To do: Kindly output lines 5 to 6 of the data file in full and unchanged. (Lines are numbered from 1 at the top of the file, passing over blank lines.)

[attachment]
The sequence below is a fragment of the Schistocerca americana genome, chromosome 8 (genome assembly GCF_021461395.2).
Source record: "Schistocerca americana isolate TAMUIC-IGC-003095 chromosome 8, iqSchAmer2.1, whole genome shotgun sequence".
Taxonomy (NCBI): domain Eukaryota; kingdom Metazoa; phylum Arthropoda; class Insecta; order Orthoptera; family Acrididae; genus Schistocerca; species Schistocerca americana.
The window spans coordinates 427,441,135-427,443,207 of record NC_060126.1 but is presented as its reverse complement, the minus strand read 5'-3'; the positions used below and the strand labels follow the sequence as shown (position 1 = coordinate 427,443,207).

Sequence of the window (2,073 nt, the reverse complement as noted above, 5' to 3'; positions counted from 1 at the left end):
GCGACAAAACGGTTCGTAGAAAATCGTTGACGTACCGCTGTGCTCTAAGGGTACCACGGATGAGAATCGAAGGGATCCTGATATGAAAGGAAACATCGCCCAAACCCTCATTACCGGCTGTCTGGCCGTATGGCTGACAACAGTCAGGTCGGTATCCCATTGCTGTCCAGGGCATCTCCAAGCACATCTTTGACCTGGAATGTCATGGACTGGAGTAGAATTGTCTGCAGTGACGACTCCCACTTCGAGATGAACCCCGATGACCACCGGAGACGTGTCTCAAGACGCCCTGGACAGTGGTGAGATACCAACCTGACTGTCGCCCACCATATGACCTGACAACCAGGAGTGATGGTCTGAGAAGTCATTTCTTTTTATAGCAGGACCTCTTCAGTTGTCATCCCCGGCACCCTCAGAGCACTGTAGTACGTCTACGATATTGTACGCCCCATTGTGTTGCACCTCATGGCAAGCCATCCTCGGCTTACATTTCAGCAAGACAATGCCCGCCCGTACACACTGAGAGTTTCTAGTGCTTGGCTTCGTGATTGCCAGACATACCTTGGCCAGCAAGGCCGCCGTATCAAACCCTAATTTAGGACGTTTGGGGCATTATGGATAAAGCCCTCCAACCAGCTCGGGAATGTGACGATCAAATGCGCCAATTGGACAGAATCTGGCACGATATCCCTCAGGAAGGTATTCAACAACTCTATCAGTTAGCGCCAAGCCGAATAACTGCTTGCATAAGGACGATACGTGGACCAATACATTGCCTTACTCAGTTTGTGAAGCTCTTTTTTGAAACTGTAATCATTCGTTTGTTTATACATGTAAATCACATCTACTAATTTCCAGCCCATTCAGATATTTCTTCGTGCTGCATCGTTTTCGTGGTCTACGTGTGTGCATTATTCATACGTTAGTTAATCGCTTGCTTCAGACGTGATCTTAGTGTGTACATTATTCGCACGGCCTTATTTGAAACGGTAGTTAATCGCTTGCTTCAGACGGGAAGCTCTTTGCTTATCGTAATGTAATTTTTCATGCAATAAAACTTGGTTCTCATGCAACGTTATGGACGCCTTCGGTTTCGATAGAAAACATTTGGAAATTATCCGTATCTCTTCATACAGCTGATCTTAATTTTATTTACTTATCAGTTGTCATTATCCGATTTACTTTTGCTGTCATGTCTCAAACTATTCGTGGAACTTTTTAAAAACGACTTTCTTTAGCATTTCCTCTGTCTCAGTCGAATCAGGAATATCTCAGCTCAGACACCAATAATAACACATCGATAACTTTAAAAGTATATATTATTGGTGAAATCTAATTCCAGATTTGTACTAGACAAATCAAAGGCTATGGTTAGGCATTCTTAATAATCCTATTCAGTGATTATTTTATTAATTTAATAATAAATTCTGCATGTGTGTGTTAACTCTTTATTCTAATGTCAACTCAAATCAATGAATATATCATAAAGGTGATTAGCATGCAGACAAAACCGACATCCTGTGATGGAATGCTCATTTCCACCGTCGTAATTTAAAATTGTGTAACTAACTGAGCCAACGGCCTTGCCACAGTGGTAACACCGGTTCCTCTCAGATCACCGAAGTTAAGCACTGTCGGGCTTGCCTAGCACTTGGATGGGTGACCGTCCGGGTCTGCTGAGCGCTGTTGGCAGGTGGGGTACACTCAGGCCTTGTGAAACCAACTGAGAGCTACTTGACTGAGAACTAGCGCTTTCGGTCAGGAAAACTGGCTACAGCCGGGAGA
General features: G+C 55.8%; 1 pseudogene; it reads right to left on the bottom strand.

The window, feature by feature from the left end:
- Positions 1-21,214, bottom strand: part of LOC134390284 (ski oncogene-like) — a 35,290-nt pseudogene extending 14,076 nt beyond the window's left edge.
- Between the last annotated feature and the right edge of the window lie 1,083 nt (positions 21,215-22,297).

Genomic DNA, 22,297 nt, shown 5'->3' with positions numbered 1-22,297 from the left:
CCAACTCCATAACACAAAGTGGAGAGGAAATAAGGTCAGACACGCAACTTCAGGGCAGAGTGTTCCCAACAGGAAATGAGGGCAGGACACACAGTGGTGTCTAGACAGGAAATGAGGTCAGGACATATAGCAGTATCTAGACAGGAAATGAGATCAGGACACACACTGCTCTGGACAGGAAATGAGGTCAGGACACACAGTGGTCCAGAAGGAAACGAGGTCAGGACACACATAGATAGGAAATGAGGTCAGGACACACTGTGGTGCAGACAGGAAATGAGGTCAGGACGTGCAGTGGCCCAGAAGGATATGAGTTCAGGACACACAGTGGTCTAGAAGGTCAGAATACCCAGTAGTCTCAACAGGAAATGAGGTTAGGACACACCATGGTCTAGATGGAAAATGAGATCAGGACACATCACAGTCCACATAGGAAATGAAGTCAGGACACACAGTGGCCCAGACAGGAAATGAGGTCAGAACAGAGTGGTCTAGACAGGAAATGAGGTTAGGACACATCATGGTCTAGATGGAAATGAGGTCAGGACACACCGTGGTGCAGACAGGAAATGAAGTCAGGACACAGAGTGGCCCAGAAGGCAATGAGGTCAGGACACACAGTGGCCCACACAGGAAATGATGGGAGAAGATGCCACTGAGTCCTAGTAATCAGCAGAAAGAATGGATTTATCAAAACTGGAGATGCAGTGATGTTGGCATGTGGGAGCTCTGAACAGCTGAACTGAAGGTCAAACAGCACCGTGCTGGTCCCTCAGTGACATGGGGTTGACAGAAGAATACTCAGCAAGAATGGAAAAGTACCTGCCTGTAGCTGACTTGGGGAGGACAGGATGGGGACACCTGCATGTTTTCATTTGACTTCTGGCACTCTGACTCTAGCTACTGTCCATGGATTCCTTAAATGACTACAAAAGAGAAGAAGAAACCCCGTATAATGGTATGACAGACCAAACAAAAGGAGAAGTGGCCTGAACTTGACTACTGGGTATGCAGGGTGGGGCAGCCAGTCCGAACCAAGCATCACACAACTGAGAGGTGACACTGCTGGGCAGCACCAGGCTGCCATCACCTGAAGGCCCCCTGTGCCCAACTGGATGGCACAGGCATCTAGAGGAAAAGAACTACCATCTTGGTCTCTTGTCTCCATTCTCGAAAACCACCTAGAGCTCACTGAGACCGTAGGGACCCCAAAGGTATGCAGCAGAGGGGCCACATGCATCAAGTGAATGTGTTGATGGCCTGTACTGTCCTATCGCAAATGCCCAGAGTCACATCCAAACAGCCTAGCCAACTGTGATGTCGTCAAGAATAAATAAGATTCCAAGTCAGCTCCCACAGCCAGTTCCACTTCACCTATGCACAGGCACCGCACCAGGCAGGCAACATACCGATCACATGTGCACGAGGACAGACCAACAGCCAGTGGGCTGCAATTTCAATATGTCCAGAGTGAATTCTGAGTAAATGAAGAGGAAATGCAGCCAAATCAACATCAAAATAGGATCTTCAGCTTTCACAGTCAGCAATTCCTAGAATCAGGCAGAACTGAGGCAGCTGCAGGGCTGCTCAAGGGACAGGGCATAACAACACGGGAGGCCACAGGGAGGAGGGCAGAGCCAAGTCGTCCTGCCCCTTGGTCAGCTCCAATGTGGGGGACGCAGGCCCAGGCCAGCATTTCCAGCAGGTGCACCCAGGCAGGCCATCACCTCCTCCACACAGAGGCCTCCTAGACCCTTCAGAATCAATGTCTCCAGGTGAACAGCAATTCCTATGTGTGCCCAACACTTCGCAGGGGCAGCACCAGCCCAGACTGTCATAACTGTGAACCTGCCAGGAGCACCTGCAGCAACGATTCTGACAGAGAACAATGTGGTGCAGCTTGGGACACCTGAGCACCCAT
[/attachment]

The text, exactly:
Sequence of the window (2,073 nt, the reverse complement as noted above, 5' to 3'; positions counted from 1 at the left end):
GCGACAAAACGGTTCGTAGAAAATCGTTGACGTACCGCTGTGCTCTAAGGGTACCACGGATGAGAATCGAAGGGATCCTGATATGAAAGGAAACATCGCCCAAACCCTCATTACCGGCTGTCTGGCCGTATGGCTGACAACAGTCAGGTCGGTATCCCATTGCTGTCCAGGGCATCTCCAAGCACATCTTTGACCTGGAATGTCATGGACTGGAGTAGAATTGTCTGCAGTGACGACTCCCACTTCGAGATGAACCCCGATGACCACCGGAGACGTGTCTCAAGACGCCCTGGACAGTGGTGAGATACCAACCTGACTGTCGCCCACCATATGACCTGACAACCAGGAGTGATGGTCTGAGAAGTCATTTCTTTTTATAGCAGGACCTCTTCAGTTGTCATCCCCGGCACCCTCAGAGCACTGTAGTACGTCTACGATATTGTACGCCCCATTGTGTTGCACCTCATGGCAAGCCATCCTCGGCTTACATTTCAGCAAGACAATGCCCGCCCGTACACACTGAGAGTTTCTAGTGCTTGGCTTCGTGATTGCCAGACATACCTTGGCCAGCAAGGCCGCCGTATCAAACCCTAATTTAGGACGTTTGGGGCATTATGGATAAAGCCCTCCAACCAGCTCGGGAATGTGACGATCAAATGCGCCAATTGGACAGAATCTGGCACGATATCCCTCAGGAAGGTATTCAACAACTCTATCAGTTAGCGCCAAGCCGAATAACTGCTTGCATAAGGACGATACGTGGACCAATACATTGCCTTACTCAGTTTGTGAAGCTCTTTTTTGAAACTGTAATCATTCGTTTGTTTATACATGTAAATCACATCTACTAATTTCCAGCCCATTCAGATATTTCTTCGTGCTGCATCGTTTTCGTGGTCTACGTGTGTGCATTATTCATACGTTAGTTAATCGCTTGCTTCAGACGTGATCTTAGTGTGTACATTATTCGCACGGCCTTATTTGAAACGGTAGTTAATCGCTTGCTTCAGACGGGAAGCTCTTTGCTTATCGTAATGTAATTTTTCATGCAATAAAACTTGGTTCTCATGCAACGTTATGGACGCCTTCGGTTTCGATAGAAAACATTTGGAAATTATCCGTATCTCTTCATACAGCTGATCTTAATTTTATTTACTTATCAGTTGTCATTATCCGATTTACTTTTGCTGTCATGTCTCAAACTATTCGTGGAACTTTTTAAAAACGACTTTCTTTAGCATTTCCTCTGTCTCAGTCGAATCAGGAATATCTCAGCTCAGACACCAATAATAACACATCGATAACTTTAAAAGTATATATTATTGGTGAAATCTAATTCCAGATTTGTACTAGACAAATCAAAGGCTATGGTTAGGCATTCTTAATAATCCTATTCAGTGATTATTTTATTAATTTAATAATAAATTCTGCATGTGTGTGTTAACTCTTTATTCTAATGTCAACTCAAATCAATGAATATATCATAAAGGTGATTAGCATGCAGACAAAACCGACATCCTGTGATGGAATGCTCATTTCCACCGTCGTAATTTAAAATTGTGTAACTAACTGAGCCAACGGCCTTGCCACAGTGGTAACACCGGTTCCTCTCAGATCACCGAAGTTAAGCACTGTCGGGCTTGCCTAGCACTTGGATGGGTGACCGTCCGGGTCTGCTGAGCGCTGTTGGCAGGTGGGGTACACTCAGGCCTTGTGAAACCAACTGAGAGCTACTTGACTGAGAACTAGCGCTTTCGGTCAGGAAAACTGGCTACAGCCGGGAGA